Background: Biological similarities are noted between aging and HIV infection. Middle-aged adults with HIV infection may present as elderly due to accelerated aging or having more severe aging phenotypes occurring at younger ages.
Objectives: We explored age-adjusted prevalence of frailty, a geriatric condition, among HIV+ and at risk HIV- women.
Setting: The Women's Interagency HIV Study (WIHS).
Participants: 2028 middle-aged (average age 39 years) female participants (1449 HIV+; 579 HIV-).
Measurements: The Fried Frailty Index (FFI), HIV status variables, and constellations of variables representing Demographic/health behaviors and Aging-related chronic diseases. Associations between the FFI and other variables were estimated, followed by stepwise regression models.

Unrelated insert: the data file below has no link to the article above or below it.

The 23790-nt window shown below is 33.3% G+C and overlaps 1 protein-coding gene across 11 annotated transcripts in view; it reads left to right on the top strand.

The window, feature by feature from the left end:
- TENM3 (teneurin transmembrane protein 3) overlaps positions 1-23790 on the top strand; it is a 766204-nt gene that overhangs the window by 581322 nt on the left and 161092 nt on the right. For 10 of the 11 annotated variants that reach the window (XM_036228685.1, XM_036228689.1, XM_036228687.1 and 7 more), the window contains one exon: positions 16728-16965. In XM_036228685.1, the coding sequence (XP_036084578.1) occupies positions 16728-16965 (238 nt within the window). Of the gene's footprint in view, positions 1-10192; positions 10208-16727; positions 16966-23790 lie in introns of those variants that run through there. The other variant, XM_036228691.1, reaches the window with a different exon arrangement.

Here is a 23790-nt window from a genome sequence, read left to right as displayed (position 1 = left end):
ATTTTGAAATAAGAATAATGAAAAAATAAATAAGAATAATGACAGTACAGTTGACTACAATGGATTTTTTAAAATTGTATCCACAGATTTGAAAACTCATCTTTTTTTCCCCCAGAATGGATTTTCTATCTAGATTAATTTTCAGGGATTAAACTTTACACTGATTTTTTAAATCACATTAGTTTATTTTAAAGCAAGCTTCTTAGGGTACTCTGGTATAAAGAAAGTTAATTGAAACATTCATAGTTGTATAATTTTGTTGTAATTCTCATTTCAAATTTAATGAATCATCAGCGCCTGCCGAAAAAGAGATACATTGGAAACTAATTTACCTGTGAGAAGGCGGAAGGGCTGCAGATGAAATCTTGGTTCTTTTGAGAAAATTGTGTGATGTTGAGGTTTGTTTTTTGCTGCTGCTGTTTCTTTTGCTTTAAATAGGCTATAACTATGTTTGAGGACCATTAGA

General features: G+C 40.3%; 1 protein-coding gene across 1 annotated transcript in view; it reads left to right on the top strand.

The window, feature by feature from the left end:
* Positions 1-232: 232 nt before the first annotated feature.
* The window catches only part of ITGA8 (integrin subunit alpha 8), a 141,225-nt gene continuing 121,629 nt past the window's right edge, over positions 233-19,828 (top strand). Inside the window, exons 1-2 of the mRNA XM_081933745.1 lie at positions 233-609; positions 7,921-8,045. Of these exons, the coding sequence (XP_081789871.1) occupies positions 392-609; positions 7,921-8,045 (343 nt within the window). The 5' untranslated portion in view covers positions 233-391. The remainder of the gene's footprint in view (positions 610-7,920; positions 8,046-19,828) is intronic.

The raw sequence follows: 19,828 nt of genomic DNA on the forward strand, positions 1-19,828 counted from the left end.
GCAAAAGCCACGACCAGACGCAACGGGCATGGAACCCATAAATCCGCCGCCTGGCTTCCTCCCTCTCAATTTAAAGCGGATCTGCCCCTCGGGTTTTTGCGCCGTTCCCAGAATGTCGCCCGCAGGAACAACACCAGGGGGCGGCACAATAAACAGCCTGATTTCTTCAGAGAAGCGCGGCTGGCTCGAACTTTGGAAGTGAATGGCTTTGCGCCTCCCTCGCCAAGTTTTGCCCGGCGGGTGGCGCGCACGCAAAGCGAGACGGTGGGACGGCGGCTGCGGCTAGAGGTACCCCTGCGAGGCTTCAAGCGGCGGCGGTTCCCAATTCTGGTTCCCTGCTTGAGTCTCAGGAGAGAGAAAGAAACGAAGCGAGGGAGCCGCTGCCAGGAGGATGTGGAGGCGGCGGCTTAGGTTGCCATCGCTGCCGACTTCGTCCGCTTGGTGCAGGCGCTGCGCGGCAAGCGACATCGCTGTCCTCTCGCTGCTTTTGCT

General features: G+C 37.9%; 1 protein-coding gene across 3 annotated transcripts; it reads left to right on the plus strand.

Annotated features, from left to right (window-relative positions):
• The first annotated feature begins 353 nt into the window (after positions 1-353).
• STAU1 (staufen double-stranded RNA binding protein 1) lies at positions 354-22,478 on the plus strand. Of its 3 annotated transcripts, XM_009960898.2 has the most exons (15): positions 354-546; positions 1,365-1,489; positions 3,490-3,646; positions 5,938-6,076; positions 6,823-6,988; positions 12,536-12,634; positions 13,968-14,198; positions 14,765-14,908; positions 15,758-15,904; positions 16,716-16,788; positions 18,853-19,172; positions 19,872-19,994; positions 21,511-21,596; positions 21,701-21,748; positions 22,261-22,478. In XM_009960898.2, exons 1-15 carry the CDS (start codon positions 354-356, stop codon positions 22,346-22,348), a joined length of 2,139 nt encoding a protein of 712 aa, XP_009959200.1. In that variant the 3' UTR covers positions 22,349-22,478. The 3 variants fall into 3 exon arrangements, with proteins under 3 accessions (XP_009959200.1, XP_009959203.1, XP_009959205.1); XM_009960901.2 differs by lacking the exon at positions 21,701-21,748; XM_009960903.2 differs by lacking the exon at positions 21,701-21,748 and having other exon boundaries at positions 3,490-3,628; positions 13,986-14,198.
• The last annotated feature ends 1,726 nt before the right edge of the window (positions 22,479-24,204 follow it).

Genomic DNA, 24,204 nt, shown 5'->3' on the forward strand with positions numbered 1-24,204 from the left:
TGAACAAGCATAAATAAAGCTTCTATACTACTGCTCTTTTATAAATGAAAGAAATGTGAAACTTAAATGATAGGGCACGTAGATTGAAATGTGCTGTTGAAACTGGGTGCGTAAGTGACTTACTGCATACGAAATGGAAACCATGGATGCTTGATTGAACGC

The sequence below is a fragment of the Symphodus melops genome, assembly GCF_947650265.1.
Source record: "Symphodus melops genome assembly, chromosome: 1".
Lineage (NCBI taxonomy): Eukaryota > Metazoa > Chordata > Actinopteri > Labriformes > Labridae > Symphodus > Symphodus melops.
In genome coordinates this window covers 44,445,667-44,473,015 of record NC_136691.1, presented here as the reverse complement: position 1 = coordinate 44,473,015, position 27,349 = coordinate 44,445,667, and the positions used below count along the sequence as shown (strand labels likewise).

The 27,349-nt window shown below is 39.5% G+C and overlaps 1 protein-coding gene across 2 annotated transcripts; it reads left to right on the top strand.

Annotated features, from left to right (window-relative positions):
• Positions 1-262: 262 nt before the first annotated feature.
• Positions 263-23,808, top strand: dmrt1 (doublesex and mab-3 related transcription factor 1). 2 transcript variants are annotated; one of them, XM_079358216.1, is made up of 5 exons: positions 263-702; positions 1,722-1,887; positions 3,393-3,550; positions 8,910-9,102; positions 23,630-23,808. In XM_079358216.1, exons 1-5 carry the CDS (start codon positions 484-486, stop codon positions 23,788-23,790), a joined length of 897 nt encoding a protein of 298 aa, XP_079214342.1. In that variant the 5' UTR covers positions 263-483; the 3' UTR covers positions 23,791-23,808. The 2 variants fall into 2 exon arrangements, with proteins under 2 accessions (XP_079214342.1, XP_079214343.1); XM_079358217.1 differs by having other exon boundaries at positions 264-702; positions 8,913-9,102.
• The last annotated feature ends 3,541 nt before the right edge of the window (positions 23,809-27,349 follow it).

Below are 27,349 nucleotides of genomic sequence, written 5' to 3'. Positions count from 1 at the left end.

Results: Overall frailty prevalence was 15.2% (HIV+, 17%; HIV-, 10%). A multivariable model suggested that HIV infection with CD4 count<200; age>40 years; current or former smoking; income ≤$12,000; moderate vs low fibrinogen-4 (FIB-4) levels; and moderate vs high estimated glomerular filtration rate (eGFR) were positively associated with frailty. Low or moderate drinking was protective.
Conclusions: Frailty is a multidimensional aging phenotype observed in mid-life among women with HIV infection. Prevalence of frailty in this sample of HIV-infected women exceeds that for usual elderly populations. This highlights the need for geriatricians and gerontologists to interact with younger 'at risk' populations, and assists in the formulation of best recommendations for frailty interventions to prevent early aging, excess morbidities and early death.